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Building Self-Worth

Chances are, you’ve heard of the many, many “self-” words. There’s self-esteem, self-respect, self-confidence, self-love, self-care, and so on.  

If you are like many, you have experienced negative thoughts and/or feelings of unworthiness at times which can have negative impacts on mental health. Low self-worth is shown to be correlated with anxiety and depression along with habits such as increased substance use. 

Low self-worth can act as a fertile ground for mental health issues, often leading to a pervasive sense of hopelessness and increasing the vulnerability to depression and anxiety disorders. It may also contribute to the development of unhealthy coping mechanisms, such as substance abuse or self-harm, as individuals attempt to manage their feelings of inadequacy. Furthermore, chronic low self-esteem can severely limit personal growth and fulfillment, as it hampers the ability to form meaningful relationships and may cause a person to avoid new experiences and opportunities due to fear of failure or judgment.

At this point, it’s helpful to distinguish between self-worth and self-esteem. Our self-esteem is derived from our abilities, accomplishments, social positions and things we believe we can achieve. We can bolster our self-esteem by improving our skills or performance, and our self-esteem goes up and down depending on how we’re doing in various aspects of our lives.

In contrast, unconditional self-worth is distinct from our abilities and accomplishments. It’s not about comparing ourselves to others; it’s not something that we can have more or less of. Unconditional self-worth is the sense that you deserve to be alive, to be loved, cared for, and respected. 

This can be challenging. Much of our self-worth seems to be tied to external factors such as our accomplishments, degrees, awards, bonuses, etc. We are often bombarded by others’ accomplishments that only exacerbate the situation. 

Cultivating healthy self-worth is an ongoing practice. Here are four different ways you can begin to feel more worthy starting right here, right now:

1. Connect to supportive people 

Low self-worth can leave us feeling isolated and alone. When we think there’s something wrong with us, we tend to pull away from our relationships, and this isolation only exacerbates our feelings of unworthiness. Knowing that we are not alone in our struggles and pain reminds us that challenges don’t make us unworthy. Connecting to people who are supportive helps us to get in touch with our humanity and our sense of worth.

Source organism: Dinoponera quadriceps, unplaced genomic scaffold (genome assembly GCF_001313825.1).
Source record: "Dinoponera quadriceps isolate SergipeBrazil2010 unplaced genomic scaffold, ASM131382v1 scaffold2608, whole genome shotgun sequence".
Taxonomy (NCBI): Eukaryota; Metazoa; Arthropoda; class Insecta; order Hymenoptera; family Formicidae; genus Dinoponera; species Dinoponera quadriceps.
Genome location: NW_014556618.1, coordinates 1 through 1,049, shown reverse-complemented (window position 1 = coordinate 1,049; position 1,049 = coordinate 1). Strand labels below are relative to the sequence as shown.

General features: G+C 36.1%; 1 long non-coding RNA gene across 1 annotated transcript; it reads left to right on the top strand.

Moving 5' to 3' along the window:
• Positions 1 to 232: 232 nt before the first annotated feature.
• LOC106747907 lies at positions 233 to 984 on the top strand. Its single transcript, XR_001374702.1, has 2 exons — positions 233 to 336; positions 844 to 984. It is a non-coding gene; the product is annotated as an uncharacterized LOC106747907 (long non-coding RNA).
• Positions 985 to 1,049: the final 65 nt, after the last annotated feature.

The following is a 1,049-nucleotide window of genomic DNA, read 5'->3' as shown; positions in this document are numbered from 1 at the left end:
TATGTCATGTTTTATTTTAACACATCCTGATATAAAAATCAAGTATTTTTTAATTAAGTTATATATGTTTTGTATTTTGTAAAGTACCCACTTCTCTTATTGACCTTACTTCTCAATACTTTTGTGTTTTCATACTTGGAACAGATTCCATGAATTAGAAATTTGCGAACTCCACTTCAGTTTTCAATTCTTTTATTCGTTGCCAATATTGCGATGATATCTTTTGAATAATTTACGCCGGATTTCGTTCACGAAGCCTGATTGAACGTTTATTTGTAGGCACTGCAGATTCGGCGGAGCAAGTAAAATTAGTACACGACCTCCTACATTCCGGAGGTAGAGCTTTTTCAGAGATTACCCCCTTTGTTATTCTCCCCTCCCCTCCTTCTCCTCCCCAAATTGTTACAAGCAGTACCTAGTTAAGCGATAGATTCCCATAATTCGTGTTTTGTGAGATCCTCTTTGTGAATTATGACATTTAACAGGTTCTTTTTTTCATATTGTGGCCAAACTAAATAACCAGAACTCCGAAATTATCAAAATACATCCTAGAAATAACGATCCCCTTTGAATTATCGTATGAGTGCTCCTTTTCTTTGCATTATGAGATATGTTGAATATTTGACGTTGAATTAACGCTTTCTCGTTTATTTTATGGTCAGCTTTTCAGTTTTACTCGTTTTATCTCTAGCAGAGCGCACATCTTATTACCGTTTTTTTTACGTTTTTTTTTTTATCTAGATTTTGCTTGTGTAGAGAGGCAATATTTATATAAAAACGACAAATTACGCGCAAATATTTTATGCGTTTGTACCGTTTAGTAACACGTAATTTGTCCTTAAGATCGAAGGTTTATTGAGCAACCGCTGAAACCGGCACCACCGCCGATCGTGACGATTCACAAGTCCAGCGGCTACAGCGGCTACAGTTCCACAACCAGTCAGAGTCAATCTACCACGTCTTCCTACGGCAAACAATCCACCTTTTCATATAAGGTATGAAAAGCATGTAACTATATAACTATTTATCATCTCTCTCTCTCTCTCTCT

2. Forgive yourself

Many of us struggle to feel worthy, because we are angry with ourselves about past mistakes. Forgiveness involves acknowledging and accepting what has happened. Acceptance releases us from blaming ourselves and others and allows us to move forward.

To forgive yourself, reflect on the circumstances that led to past mistakes, acknowledge the pain you experienced and identify what you learned from the situation. Then say to yourself “I forgive you” — in an honest and kind way. This might sound a bit cheesy, but it works 🤓

3. Practice self-compassion

See if you can let go of the inner critic who says you should think, feel or look different. Instead, focus on the things you like about yourself. Nobody is perfect. Over time, begin to embrace your quirks — your awkward jokes in social situations, your process of leading meetings, or your unusual way of thinking about things. Through this acceptance, you’re acknowledging that you are worthy just the way you are.

4. Be there for yourself

When life gets rough, many of us abandon ourselves during times of challenge. We engage in harsh self-criticism and negative self-talk — which only leaves us feeling worse. What we need most when we are going through a difficult situation is for someone to say “I see you. I see how badly you’re hurting. I’m here.” Keep a gratitude journal of all the things you’re thankful for in your life, including positive things about yourself.

We can do this for ourselves on a daily basis.

The next time you’re in a challenging situation and experience emotional pain, acknowledge how you were feeling and offer yourself some comfort. Place your hand on your chest, give yourself a hug or say something kind and soothing to yourself.




*If you or someone you love is struggling with mental health, request an appointment with one of our professional mental health providers at Diversus Health today. If you need immediate assistance, call our crisis hotline at 844-493-8255, or text ‘TALK’ to 38255.

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